Review Article | Published:

Synthetic materials at the forefront of gene delivery


The delivery of nucleic acids with transient activity for genetic engineering is a promising methodology with potential applications in the treatment of diseases ranging from cancer and infectious diseases to heritable disorders. Restoring the expression of a missing protein, correcting defective splicing of transcripts and silencing or modulating the expression of genes are powerful approaches that could have substantial benefits in biological research and medicine. Impressive progress in improving gene delivery has been made in the past decade, and several products have reached the market. However, translating the results of in vitro and preclinical studies into functional therapies is hindered by the suboptimal performance of gene delivery vehicles in capturing, protecting and delivering nucleic acid cargoes safely and efficaciously. Chemistry has a key role in the development of innovative synthetic materials to overcome the challenges of producing next-generation gene delivery therapies and protocols. In this Review, we discuss the latest chemical advances in the production of materials for the delivery of nucleic acids to cells and for gene therapy.

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The group of J.M. was partially supported by the Spanish Agencia Estatal de Investigación (AEI) (CTQ2014-59646-R and SAF2017-89890-R), the Xunta de Galicia (ED431G/09, ED431C 2017/25 and 2016-AD031) and the European Regional Development Fund (ERDF). J.M. received a Ramón y Cajal grant (RYC-2013-13784), a European Research Council (ERC) Starting Investigator Grant (DYNAP-677786) and a Young Investigator Grant from the Human Frontier Science Research Program (RGY0066/2017). The authors apologize to all researchers whose work could not be mentioned owing to space constraints.

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The authors contributed equally to all aspects of the article.

Competing interests

The authors declare no competing interests.

Correspondence to Javier Montenegro.



Spontaneous uptake of single-stranded oligonucleotides that are stabilized with backbone modifications in the absence of any carrier or additive.


An oligonucleotide with a defined 3D structure, which binds specifically to a target molecule, such as a protein, with high affinity.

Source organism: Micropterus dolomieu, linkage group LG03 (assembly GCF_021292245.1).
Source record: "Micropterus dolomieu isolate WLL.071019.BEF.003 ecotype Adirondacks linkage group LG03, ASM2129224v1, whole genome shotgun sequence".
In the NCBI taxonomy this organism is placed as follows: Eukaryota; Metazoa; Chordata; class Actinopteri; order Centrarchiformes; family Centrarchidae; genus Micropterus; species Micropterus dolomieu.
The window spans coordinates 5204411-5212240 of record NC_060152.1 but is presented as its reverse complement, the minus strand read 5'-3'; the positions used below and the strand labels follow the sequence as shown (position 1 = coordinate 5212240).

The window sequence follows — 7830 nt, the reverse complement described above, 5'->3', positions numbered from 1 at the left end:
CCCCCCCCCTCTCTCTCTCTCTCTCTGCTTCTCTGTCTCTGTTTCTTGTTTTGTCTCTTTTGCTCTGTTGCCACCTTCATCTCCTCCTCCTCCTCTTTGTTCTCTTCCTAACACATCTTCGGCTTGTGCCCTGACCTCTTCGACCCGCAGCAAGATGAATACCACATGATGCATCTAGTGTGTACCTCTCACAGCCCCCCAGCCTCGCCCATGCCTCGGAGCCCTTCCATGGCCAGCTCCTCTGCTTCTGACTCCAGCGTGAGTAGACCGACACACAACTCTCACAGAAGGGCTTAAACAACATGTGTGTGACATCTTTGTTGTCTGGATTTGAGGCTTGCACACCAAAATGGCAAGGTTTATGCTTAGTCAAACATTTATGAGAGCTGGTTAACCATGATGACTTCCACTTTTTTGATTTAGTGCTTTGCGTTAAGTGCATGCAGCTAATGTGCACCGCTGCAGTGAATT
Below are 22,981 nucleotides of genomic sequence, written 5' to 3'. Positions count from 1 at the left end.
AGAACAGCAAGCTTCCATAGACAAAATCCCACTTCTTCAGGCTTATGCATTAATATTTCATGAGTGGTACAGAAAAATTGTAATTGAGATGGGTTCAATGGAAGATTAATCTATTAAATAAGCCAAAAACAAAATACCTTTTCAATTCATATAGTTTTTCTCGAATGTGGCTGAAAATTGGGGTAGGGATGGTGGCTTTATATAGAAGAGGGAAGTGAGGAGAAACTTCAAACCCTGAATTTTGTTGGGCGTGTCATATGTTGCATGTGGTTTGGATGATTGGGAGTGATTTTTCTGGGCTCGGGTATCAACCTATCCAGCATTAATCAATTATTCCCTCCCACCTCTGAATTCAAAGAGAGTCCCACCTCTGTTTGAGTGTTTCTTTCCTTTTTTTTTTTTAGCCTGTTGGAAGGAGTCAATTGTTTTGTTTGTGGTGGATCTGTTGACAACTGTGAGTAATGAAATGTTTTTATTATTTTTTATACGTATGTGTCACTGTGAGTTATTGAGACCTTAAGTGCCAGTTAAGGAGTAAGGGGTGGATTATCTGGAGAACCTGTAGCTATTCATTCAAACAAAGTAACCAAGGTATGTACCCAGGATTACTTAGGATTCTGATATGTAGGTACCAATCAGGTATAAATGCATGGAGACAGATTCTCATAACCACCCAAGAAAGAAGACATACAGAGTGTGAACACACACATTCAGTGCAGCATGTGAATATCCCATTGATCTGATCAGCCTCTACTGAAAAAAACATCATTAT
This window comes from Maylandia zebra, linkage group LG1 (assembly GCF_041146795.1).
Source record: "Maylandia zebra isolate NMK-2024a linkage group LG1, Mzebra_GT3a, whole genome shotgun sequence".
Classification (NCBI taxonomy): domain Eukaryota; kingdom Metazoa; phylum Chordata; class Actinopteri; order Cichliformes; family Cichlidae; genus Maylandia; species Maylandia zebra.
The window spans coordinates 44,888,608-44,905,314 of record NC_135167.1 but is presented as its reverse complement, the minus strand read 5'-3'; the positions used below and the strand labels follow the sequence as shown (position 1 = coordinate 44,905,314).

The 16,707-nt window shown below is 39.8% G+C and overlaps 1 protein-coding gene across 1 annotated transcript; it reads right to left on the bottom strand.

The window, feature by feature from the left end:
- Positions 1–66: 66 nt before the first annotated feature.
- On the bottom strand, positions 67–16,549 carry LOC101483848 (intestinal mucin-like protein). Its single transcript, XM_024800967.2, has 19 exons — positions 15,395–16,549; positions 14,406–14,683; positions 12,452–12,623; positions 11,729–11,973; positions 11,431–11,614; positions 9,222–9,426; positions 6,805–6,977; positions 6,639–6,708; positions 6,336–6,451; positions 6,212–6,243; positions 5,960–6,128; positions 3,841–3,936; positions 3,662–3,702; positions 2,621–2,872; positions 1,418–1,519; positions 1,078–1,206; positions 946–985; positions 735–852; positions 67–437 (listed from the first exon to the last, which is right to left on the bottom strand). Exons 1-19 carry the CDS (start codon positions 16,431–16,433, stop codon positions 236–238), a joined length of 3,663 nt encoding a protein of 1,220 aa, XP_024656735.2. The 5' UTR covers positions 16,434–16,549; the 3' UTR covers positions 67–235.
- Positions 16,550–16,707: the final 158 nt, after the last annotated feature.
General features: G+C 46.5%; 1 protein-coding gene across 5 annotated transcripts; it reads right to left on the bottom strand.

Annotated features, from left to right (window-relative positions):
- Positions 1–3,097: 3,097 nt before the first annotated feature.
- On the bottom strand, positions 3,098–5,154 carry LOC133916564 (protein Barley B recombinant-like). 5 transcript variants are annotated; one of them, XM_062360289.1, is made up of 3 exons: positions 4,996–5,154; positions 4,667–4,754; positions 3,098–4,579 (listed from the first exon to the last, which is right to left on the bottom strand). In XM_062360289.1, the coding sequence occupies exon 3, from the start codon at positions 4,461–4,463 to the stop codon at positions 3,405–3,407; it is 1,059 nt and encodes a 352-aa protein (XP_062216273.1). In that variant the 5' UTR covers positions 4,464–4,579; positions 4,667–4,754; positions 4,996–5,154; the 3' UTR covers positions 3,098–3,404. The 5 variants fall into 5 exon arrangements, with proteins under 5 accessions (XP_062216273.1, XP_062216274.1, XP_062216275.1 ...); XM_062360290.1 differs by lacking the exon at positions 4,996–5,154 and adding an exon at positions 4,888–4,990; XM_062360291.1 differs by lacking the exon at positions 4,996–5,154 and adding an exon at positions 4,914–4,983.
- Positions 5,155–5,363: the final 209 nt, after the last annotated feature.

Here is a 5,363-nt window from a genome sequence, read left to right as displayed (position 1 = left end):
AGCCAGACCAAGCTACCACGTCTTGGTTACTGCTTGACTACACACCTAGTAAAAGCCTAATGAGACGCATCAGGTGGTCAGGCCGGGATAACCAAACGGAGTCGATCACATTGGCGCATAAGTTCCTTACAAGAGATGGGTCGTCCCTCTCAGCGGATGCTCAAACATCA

Rolling-circle amplification

An enzymatic method to obtain a long single-stranded DNA molecule, which contains many repeats of the target sequence, from a circular DNA template.

Rolling-circle transcription

An enzymatic method to obtain a long single-stranded RNA molecule, which contains many repeats of the target sequence, from a circular DNA template.

Chimeric antigen receptor

(CAR). A fusion protein comprising the signalling domain of the T cell receptor and an extracellular antigen-binding domain that is usually derived from an antibody, which promotes T cell activation in the presence of the desired antigen.

Neonatal Fc receptor

(FcRn). A receptor that is expressed in many tissues and that binds to serum albumin and to some types of antibodies in the slightly acidic conditions in the early endosome, returning them to the cell exterior and preventing their degradation in the late endosome or lysosome.

Alphavirus replicons

RNA molecules derived from the alphavirus genome, in which genes encoding proteins that are essential for viral replication have been substituted by a gene of interest but can still be replicated and transcribed by the viral RNA polymerase.

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Further reading

Fig. 1: Synthetic materials and challenges for efficient intracellular gene delivery.
Fig. 2: Modifications to create ‘self-delivering’ oligonucleotides.
Fig. 3: Protein-mediated, peptide-mediated and lipid-carrier-mediated gene delivery systems.
Fig. 4: Polymeric approaches to gene delivery.

Part d is reproduced with permission from ref.155, Wiley-VCH.

Fig. 5: Nanoparticles for gene delivery.